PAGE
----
As for combat, series fans will know that Judgement retains the classic beat ’em up formula synonymous to the franchise, contrary to the new turn-based approach the Yakuza games will now be taking. This includes the multiple fighting styles featured in previous games but with the addition of a new fighting style: Snake Style. Unlike the two previous techniques Crane and Tiger, which are used for single and multiple opponents respectively, the Snake Style is used to disarm and parry enemy attacks by guarding just before they connect, which will then counter it, potentially disarming your opponent and leaving them vulnerable to combo moves. That said, I found the Snake style to be quite useful in combat as, in contrast to the two former styles, it can be used in multiple scenarios and is a good mix of both offense and defense.
Outside combat, players can use their trusty smartphone to keep track of story case files and quests, as well manage their inventory and newly introduced mechanics like choosing disguises for specific missions and monitoring crimes or SOS alerts in the area. Additionally, movement around the game’s world is now made easier thanks to Yagami’s new skateboard, which can be used as a tool for both transportation and entertainment as players can do tricks and collect tokens on the street during their trips.
Aside from that, players can also spend time with the numerous activities and sub-missions the game has to offer, including batting cages, UFO catchers, and arcade games like Virtua Fighter 5 Final Showdown and Sonic the Fighters. There are also Shop missions, Sub Stories, and most notably, School Stories, which take place in the aforementioned Highschool and has Yagami do all sorts of zany activities like becoming an advisor to the Mystery Research Club and hosting dance classes with mini-games, all for the sake of solving mysteries and cases around the school. School Stories are a refreshing new inclusion to the game as they provide an interesting, engaging, and often humorous overarching story besides the main plot.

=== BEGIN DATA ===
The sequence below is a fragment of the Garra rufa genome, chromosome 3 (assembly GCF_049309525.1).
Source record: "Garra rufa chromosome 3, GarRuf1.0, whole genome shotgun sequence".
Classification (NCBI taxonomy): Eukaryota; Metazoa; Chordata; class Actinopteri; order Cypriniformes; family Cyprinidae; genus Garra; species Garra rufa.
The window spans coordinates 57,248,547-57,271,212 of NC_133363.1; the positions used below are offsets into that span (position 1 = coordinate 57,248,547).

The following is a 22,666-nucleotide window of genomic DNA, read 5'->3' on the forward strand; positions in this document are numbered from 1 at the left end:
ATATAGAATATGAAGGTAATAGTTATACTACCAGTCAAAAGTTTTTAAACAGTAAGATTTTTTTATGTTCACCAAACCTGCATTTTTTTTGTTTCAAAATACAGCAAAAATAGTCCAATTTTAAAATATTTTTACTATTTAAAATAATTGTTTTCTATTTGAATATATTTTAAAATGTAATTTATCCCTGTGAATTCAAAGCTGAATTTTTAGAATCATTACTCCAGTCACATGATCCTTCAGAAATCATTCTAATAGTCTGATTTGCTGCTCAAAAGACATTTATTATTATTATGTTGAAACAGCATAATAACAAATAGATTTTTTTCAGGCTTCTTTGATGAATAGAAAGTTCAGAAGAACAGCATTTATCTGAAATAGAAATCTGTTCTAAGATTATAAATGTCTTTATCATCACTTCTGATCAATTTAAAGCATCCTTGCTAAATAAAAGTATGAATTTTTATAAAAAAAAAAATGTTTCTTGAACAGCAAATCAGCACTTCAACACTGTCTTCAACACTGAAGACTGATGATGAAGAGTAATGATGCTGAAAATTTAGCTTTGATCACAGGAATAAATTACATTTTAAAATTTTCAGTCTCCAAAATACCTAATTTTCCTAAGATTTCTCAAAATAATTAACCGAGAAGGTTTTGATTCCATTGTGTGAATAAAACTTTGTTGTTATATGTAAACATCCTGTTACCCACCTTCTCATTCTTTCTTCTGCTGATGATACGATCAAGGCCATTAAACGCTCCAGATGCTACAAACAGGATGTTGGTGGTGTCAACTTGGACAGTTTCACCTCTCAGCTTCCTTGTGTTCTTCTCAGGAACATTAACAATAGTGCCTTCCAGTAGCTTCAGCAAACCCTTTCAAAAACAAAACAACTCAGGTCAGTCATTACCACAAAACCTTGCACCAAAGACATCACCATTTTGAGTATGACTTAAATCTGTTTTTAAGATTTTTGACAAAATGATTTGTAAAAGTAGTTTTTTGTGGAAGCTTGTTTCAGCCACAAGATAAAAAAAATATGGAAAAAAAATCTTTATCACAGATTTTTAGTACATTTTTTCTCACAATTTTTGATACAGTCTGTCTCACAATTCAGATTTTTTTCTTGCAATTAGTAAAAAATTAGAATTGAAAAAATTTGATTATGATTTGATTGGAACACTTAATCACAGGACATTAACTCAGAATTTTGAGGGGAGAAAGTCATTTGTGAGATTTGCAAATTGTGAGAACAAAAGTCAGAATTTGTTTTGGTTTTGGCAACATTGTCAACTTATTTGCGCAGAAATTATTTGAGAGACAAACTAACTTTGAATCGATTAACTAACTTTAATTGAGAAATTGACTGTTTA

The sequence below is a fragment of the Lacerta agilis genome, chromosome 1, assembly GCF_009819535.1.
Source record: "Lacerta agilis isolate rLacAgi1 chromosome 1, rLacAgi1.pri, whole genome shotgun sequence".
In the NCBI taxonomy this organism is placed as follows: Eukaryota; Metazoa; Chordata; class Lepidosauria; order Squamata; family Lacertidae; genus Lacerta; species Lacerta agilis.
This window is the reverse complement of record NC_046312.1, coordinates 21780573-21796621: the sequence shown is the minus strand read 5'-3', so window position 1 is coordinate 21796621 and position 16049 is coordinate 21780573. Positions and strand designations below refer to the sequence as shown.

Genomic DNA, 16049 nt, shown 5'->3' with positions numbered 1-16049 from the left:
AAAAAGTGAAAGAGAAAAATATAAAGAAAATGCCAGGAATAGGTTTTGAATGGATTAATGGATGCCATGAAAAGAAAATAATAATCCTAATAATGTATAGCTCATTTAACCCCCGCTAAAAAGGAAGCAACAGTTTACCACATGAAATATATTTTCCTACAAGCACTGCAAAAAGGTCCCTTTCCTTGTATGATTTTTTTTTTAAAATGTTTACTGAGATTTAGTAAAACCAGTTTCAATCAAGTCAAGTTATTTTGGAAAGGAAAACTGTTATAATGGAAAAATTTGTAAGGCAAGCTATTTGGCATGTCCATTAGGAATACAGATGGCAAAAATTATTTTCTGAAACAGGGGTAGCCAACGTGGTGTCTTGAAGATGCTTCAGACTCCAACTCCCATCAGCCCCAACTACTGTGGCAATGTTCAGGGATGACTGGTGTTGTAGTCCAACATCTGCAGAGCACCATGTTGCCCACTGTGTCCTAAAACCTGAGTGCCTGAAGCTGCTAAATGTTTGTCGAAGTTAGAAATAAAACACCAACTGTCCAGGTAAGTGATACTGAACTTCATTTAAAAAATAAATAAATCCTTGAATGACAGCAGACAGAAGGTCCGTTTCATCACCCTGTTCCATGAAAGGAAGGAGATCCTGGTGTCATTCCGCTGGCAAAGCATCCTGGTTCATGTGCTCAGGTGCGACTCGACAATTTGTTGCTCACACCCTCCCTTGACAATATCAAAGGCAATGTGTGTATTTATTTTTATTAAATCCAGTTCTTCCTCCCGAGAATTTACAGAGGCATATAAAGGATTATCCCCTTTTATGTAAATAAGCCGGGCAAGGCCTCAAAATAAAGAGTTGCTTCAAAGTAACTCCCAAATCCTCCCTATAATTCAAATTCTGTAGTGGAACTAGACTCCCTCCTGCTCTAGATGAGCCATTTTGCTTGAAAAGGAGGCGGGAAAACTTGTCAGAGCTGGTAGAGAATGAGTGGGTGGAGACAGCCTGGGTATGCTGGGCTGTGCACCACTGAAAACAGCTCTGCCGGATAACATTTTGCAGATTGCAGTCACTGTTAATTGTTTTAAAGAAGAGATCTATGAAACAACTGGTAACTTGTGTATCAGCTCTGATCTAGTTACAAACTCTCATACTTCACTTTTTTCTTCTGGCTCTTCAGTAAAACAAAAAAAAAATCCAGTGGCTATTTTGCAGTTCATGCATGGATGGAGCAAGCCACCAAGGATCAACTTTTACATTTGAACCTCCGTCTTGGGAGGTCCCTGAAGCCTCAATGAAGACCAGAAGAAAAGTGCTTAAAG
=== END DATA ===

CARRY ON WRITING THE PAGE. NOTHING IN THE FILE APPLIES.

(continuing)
Visually, Lost Judgement’s graphics are still as impressive as ever, especially on a PS5. Walking through the vibrant Yokohama and Kamurocho still impresses me, the overall visuals are crisp, and the character models are as detailed and realistic as ever. However, I should note that the visuals (especially the character models) aren’t as rich or detailed as the last game in the franchise, Yakuza 7. In my review of Yakuza 7, I highlighted the game’s almost overly detailed character models, vibrant colors, and sharp reflections, all of which I found noticeably lacking in Lost Judgement. Nevertheless, Lost Judgement runs smoothly with minimal load times, and I’m happy to say I found zero technical issues during my time with it.
In short, while Lost Judgement isn’t a perfect sequel, it still lives up to its predecessor as it offers new refreshing gameplay mechanics alongside an engaging story.